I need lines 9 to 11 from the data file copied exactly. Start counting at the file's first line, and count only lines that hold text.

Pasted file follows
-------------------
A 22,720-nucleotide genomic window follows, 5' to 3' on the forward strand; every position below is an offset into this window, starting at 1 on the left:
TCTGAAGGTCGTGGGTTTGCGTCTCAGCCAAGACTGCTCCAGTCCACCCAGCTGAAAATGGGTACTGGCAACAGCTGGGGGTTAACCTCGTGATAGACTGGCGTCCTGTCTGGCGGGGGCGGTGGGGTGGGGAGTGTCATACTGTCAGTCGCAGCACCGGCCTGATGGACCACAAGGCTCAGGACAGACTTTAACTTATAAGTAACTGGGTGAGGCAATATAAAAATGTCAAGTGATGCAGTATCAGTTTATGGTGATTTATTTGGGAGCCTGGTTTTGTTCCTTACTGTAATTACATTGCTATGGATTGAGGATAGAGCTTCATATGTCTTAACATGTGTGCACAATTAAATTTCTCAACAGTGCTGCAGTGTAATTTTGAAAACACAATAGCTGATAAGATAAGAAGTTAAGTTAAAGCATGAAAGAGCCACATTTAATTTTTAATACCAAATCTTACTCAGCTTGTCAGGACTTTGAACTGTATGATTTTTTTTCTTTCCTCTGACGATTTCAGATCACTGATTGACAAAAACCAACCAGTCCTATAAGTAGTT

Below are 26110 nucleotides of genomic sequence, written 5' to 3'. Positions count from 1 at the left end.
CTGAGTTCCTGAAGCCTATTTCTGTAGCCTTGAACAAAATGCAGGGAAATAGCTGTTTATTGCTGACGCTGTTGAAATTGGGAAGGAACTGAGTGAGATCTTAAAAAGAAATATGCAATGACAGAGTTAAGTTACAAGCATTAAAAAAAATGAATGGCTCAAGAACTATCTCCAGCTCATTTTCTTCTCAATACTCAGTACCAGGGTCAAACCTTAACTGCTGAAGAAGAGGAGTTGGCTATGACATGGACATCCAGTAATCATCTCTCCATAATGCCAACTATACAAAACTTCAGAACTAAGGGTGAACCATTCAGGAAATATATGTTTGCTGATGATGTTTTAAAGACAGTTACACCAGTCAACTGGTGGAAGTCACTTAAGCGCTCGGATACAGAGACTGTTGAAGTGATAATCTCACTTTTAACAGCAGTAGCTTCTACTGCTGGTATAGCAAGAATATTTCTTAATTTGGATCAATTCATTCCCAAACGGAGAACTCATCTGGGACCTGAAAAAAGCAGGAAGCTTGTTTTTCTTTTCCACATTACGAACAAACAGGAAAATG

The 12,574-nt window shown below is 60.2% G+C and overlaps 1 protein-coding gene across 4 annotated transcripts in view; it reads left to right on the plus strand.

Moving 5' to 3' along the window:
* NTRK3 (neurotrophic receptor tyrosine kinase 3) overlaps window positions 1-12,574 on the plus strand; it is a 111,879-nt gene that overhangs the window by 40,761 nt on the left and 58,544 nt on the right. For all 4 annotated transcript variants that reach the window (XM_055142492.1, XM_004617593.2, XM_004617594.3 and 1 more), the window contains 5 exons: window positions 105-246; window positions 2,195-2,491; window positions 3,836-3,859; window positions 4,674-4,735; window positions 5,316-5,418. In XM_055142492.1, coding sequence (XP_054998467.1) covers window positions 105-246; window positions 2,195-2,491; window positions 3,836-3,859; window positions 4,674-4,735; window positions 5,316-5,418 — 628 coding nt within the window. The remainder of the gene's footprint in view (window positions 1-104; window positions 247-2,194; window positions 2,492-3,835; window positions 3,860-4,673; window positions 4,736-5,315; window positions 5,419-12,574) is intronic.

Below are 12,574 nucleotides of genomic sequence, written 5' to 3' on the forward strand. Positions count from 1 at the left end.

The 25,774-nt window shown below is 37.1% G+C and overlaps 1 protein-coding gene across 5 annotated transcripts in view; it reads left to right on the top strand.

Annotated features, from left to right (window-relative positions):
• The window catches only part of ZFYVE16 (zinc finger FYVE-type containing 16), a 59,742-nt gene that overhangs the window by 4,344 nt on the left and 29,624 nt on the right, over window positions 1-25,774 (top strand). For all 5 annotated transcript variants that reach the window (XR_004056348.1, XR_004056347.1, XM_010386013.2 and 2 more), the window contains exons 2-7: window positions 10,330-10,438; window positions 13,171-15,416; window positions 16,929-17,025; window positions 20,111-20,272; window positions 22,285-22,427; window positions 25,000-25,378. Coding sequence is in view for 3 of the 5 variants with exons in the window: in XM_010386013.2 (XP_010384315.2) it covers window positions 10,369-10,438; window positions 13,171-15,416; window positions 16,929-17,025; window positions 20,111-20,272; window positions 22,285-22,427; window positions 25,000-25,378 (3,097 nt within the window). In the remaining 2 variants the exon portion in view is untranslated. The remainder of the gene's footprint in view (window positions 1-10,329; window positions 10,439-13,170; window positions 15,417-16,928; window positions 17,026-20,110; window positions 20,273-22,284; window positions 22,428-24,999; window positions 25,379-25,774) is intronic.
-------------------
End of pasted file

The 25,774-nt window shown below is 37.1% G+C and overlaps 1 protein-coding gene across 5 annotated transcripts in view; it reads left to right on the top strand.

Annotated features, from left to right (window-relative positions):
• The window catches only part of ZFYVE16 (zinc finger FYVE-type containing 16), a 59,742-nt gene that overhangs the window by 4,344 nt on the left and 29,624 nt on the right, over window positions 1-25,774 (top strand). For all 5 annotated transcript variants that reach the window (XR_004056348.1, XR_004056347.1, XM_010386013.2 and 2 more), the window contains exons 2-7: window positions 10,330-10,438; window positions 13,171-15,416; window positions 16,929-17,025; window positions 20,111-20,272; window positions 22,285-22,427; window positions 25,000-25,378. Coding sequence is in view for 3 of the 5 variants with exons in the window: in XM_010386013.2 (XP_010384315.2) it covers window positions 10,369-10,438; window positions 13,171-15,416; window positions 16,929-17,025; window positions 20,111-20,272; window positions 22,285-22,427; window positions 25,000-25,378 (3,097 nt within the window). In the remaining 2 variants the exon portion in view is untranslated. The remainder of the gene's footprint in view (window positions 1-10,329; window positions 10,439-13,170; window positions 15,417-16,928; window positions 17,026-20,110; window positions 20,273-22,284; window positions 22,428-24,999; window positions 25,379-25,774) is intronic.